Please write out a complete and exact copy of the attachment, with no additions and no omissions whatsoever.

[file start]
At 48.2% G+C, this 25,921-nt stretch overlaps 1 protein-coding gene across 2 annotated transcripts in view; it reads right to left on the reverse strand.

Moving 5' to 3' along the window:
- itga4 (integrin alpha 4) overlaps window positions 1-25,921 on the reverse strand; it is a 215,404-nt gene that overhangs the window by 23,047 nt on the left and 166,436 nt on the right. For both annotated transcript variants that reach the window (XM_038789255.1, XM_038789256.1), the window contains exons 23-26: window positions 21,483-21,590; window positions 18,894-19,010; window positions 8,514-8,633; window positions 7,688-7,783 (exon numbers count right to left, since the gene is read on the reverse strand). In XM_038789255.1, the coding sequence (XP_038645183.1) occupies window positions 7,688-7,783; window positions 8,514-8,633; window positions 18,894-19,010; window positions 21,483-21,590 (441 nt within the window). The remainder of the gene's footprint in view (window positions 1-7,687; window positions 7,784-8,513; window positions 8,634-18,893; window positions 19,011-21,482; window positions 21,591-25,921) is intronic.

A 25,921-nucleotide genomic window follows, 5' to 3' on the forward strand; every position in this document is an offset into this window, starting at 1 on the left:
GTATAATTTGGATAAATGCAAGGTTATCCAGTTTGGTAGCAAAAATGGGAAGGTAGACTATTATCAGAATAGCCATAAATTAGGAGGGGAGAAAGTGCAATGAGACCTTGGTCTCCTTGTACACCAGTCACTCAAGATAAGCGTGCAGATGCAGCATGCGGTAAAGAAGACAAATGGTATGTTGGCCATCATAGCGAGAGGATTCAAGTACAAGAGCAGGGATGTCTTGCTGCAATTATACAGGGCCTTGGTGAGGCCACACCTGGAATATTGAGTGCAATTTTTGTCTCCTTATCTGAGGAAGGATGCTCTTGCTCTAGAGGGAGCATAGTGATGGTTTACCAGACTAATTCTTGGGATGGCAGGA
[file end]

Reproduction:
At 48.2% G+C, this 25,921-nt stretch overlaps 1 protein-coding gene across 2 annotated transcripts in view; it reads right to left on the reverse strand.

Moving 5' to 3' along the window:
- itga4 (integrin alpha 4) overlaps window positions 1-25,921 on the reverse strand; it is a 215,404-nt gene that overhangs the window by 23,047 nt on the left and 166,436 nt on the right. For both annotated transcript variants that reach the window (XM_038789255.1, XM_038789256.1), the window contains exons 23-26: window positions 21,483-21,590; window positions 18,894-19,010; window positions 8,514-8,633; window positions 7,688-7,783 (exon numbers count right to left, since the gene is read on the reverse strand). In XM_038789255.1, the coding sequence (XP_038645183.1) occupies window positions 7,688-7,783; window positions 8,514-8,633; window positions 18,894-19,010; window positions 21,483-21,590 (441 nt within the window). The remainder of the gene's footprint in view (window positions 1-7,687; window positions 7,784-8,513; window positions 8,634-18,893; window positions 19,011-21,482; window positions 21,591-25,921) is intronic.

A 25,921-nucleotide genomic window follows, 5' to 3' on the forward strand; every position in this document is an offset into this window, starting at 1 on the left:
GTATAATTTGGATAAATGCAAGGTTATCCAGTTTGGTAGCAAAAATGGGAAGGTAGACTATTATCAGAATAGCCATAAATTAGGAGGGGAGAAAGTGCAATGAGACCTTGGTCTCCTTGTACACCAGTCACTCAAGATAAGCGTGCAGATGCAGCATGCGGTAAAGAAGACAAATGGTATGTTGGCCATCATAGCGAGAGGATTCAAGTACAAGAGCAGGGATGTCTTGCTGCAATTATACAGGGCCTTGGTGAGGCCACACCTGGAATATTGAGTGCAATTTTTGTCTCCTTATCTGAGGAAGGATGCTCTTGCTCTAGAGGGAGCATAGTGATGGTTTACCAGACTAATTCTTGGGATGGCAGGA